Iran test-fires more missiles in Gulf exercises

Launch of the shore-to-sea Qader missile by Iran's navy in southern Iran on 2 January 2012 The Qader missile can reach targets some 200km away, Iran's military says

Iran says it has successfully test-fired three more missiles on the final day of naval exercises in the Gulf.

State media reported Iran had fired a shore-to-sea Qader cruise missile, a shorter range Nasr and later, a surface-to surface Nour missile.

A medium-range surface-to-air missile was successfully launched on Sunday, Iranian media reported.

Iran has conducted 10 days of exercises near the Strait of Hormuz, through which 20% of the world's oil passes.

Tehran said on Monday that "mock" exercises on shutting the strait had been carried out, although there was no intention of closing it.

"No order was give for the closure of the Strait of Hormuz. But we are prepared for various scenarios," navy chief Habibollah Sayyari was quoted by state television as saying.

France said it regretted Iran's missile testing, describing it as a "very bad signal sent to the international community".

IRAN'S MISSILE RANGES

  • Shahab-3b: 2,500km
  • Sajjil-1 and 2: 2,000km
  • Shahab-3a: 1,800km
  • Shahab-3: 1,300km
  • Shahab-2: 500km
  • Zelzal: up to 400km
  • Fateh: 170km
  • Tondar: 150km

Sources: GlobalSecurity.org, AFP, Jane's, Arms Control Association

Foreign ministry spokesman Bernard Valero said Tehran should be reminded of the "freedom of navigation in straits and the need to maintain a favourable climate in respect to this freedom."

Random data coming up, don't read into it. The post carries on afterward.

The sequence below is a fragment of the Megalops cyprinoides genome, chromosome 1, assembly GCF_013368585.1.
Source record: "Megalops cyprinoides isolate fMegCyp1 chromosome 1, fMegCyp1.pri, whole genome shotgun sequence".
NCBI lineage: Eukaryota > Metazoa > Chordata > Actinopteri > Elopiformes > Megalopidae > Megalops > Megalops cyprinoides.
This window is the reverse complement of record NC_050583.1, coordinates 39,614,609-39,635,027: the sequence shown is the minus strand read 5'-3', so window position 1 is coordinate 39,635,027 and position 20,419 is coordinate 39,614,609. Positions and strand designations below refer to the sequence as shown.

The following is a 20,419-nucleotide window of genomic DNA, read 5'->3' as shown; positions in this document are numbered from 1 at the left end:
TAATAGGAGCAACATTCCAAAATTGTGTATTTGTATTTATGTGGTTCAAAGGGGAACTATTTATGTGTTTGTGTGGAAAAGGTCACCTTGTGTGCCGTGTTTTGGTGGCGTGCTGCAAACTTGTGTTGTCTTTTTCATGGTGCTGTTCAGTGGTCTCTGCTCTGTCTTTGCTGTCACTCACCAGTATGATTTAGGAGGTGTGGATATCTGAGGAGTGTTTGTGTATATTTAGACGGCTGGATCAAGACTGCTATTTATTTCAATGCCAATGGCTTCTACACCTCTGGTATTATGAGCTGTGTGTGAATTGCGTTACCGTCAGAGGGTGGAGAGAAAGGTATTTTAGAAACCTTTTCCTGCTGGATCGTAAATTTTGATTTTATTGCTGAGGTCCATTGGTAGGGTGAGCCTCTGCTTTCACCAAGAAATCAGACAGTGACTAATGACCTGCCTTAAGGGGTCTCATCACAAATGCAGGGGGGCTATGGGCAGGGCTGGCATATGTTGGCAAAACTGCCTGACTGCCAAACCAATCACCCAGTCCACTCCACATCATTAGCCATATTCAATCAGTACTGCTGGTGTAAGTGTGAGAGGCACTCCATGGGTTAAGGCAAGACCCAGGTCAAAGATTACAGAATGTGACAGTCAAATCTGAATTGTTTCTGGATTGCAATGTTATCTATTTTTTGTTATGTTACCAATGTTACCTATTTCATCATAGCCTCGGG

The BBC's Iran correspondent James Reynolds says Iran is using the exercises to try to show that it owns the Gulf and has the military capability to defend any threat to its dominance.

But, says our correspondent, few believe Iran would carry out its threat to shut the Strait of Hormuz as to do so would be considered too economically, politically and possibly militarily damaging for Tehran.

Sanctions threat

Iranian commander Commodore Mahmoud Mousavi was quoted by state media as saying that the Qader missile, "built by Iranian experts", was "ultra-modern... with an integrated, ultra-precise radar whose range and intelligent anti-detection system have been improved over previous generations".

He said the anti-ship missile, with a range of some 200km (124 miles), "successfully hit its target and destroyed it".

The Nasr missile, capable of reaching targets up to 35km (22 miles) away, also successfully hit its target, he said.

Later on Monday a medium-range surface-to-surface Nour missile, based on a Chinese design, was also reported to have landed on target.

Cmdr Mousavi had described the Nour as a "super-advanced" in its control and navigation and its pursuit of targets.

Map locator

On Sunday, he said an anti-radar medium-range missile, equipped with the "latest technology" and "intelligent systems", was successfully launched.

The military exercises come at a time of increased tensions between the West and Iran over its nuclear ambitions.

Tehran reacted angrily last week to reports that Western nations were planning to impose further sanctions targeting Iran's oil and financial sectors.

Vice-President Mohammad Reza Rahimi on Tuesday threatened to shut the Strait of Hormuz, which links the Gulf and its oil-producing states to the Indian Ocean, although this was later played down by military chiefs.

Our correspondent says Iran is worried about the effect of sanctions, and hopes to show the world that it is still able to build a military force even without help from elsewhere.

The US and its allies believe Iran is trying to develop nuclear weapons - a charge Iran denies.

Tehran insists its nuclear programme is purely for peaceful purposes. Iran has maintained that it needs nuclear technology to generate electricity to meet growing domestic demand.

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